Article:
GROUPS SUE EPA OVER
GENETICALLY ENGINEERED CROPS
Greenpeace together with the International Federation of Organic Agricultural Movements (IFOAM, with 650 member organisations representing organic farmers, processors, and retailers in over 100 countries) and 22 US farmers filed a lawsuit today to force the United States Environmental Protection Agency (EPA) to withdraw all approvals for genetically engineered crops containing the gene of a bacterium called Bacillus Thuringiensis (Bt). Inserting the Bt gene into plants makes them toxic to certain insects. Bt crops accounted for about one third of the worldwide acreage of genetically engineered crops planted in 1998.
The groups charge that EPA violated the law and agency regulations in approving Bt-crops (maize, cotton, potato) and demand that the court directs EPA to cancel the registration of all genetically engineered Bt plants and cease the approval process for any new registrations. "Genetically engineered crops are a threat to farmers, consumers, and the environment," said Kalee Kreider of Greenpeace USA. "The evidence overwhelmingly backs our concerns. The threat to farmers and the environment is imminent and requires immediate action." According to Greenpeace the widespread use of Bt-crops will inevitably breed insect pests resistant to the Bacillus Thuringiensis toxins. Natural Bt is used as a foliar spray and considered one of the most important environmentally benign biological insecticides. By creating insect resistance the genetically engineered crops would render these pesticides ineffective within a few years time.
Producers of Bt-crops, Monsanto, Novartis, Asgrow, DeKalb and Pioneer have admitted that resistance is likely to occur and only recently presented a voluntary resistance management concept for Bt-corn after intensive scientific debate about the issue. The US EPA had made such management plans a condition for the initial approval of the GMOs, which will expire in the year 2002. "Every knowledgeable scientist agrees that this management strategy will not prevent but at best delay resistance building, " commented Kreider, "Industry wants to buy just enough time to ensure their investments return before the damage occurs. This is the conventional industry strategy: slash and burn, deny the problems and then have others pick the costs of destruction. Yet with genetically engineered pesticides, which are living organisms, the damage will probably never go away again, but self-replicate in nature."
Joe Mendelson, Legal Director of the Centre for Food Safety and the lead counsel on the case stated, "EPA showed a blatant disregard for federal law and their own regulations when they registered Bt crops without assessing their safety. Their continuing failure to regulate this untested technology forces us to turn to the courts for protection."
"Organic farmers have used Bt responsibly for nearly forty years," said Jim Gerritsen, a potato grower from Maine, "But transgenic Bt crops will lead to insect resistance in just a few years. My ability to provide consumers with quality, organic produce should not be compromised for the short-term benefit of the biotech industry. The future viability of organic farming is threatened by the approval of Bt crops." Gerritsen is one of 22 organic farmers, who are co-plaintiffs on the suit.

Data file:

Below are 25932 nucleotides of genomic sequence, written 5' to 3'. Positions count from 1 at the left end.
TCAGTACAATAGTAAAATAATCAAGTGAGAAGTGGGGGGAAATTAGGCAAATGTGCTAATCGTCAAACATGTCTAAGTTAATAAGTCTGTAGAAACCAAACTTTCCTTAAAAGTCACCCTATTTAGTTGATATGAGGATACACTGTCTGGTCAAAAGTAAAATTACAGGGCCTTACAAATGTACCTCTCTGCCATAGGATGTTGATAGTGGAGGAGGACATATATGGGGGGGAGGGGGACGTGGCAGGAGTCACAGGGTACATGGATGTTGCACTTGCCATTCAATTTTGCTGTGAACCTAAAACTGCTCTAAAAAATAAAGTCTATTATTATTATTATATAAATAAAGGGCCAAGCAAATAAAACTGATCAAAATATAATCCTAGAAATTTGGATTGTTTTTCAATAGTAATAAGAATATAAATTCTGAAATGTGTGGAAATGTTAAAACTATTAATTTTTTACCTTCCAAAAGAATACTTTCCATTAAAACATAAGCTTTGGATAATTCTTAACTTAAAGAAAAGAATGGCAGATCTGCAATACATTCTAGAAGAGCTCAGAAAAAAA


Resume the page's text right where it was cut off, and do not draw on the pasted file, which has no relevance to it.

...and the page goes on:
Also joining the suit today is a Wisconsin organic food producer who recently found their organic tortilla chips had been contaminated with genetically engineered corn, resulting in product recalls costing the company over $100,000. The contamination presumably occurred from genetic pollution of organic corn from neighbouring Bt-fields. Terra Prima's official Charles Walker stated "Our customers demand organic food because they want to know that the food they eat is free from untested genetic manipulation. We feel that this is their right, yet genetically engineered crops in the environment threaten our ability to provide them with pure food."
Greenpeace International warned, that in addition to the problems of resistance building Bt-plants have a high potential to genetically pollute the environment by outbreeding to related wild species. "For instance the United States is exporting over 4 million tons of maize, mixed with the new GMOs, to Mexico, which is the Centre of Origin of maize," said Greenpeace International's GE coordinator Benedikt Haerlin, "This threatens the world heritage of genetic diversity of maize, which will be desperately needed for future breeding." The United States together with transnational genetic engineering companies are the most vociferous opponents to precautionary international Biosafety Rules under the Convention of Biodiversity, which are presently negotiated by 175 States in Cartagena, Columbia.
- contacts of participating farmers are available upon request
Written by: Greenpeace
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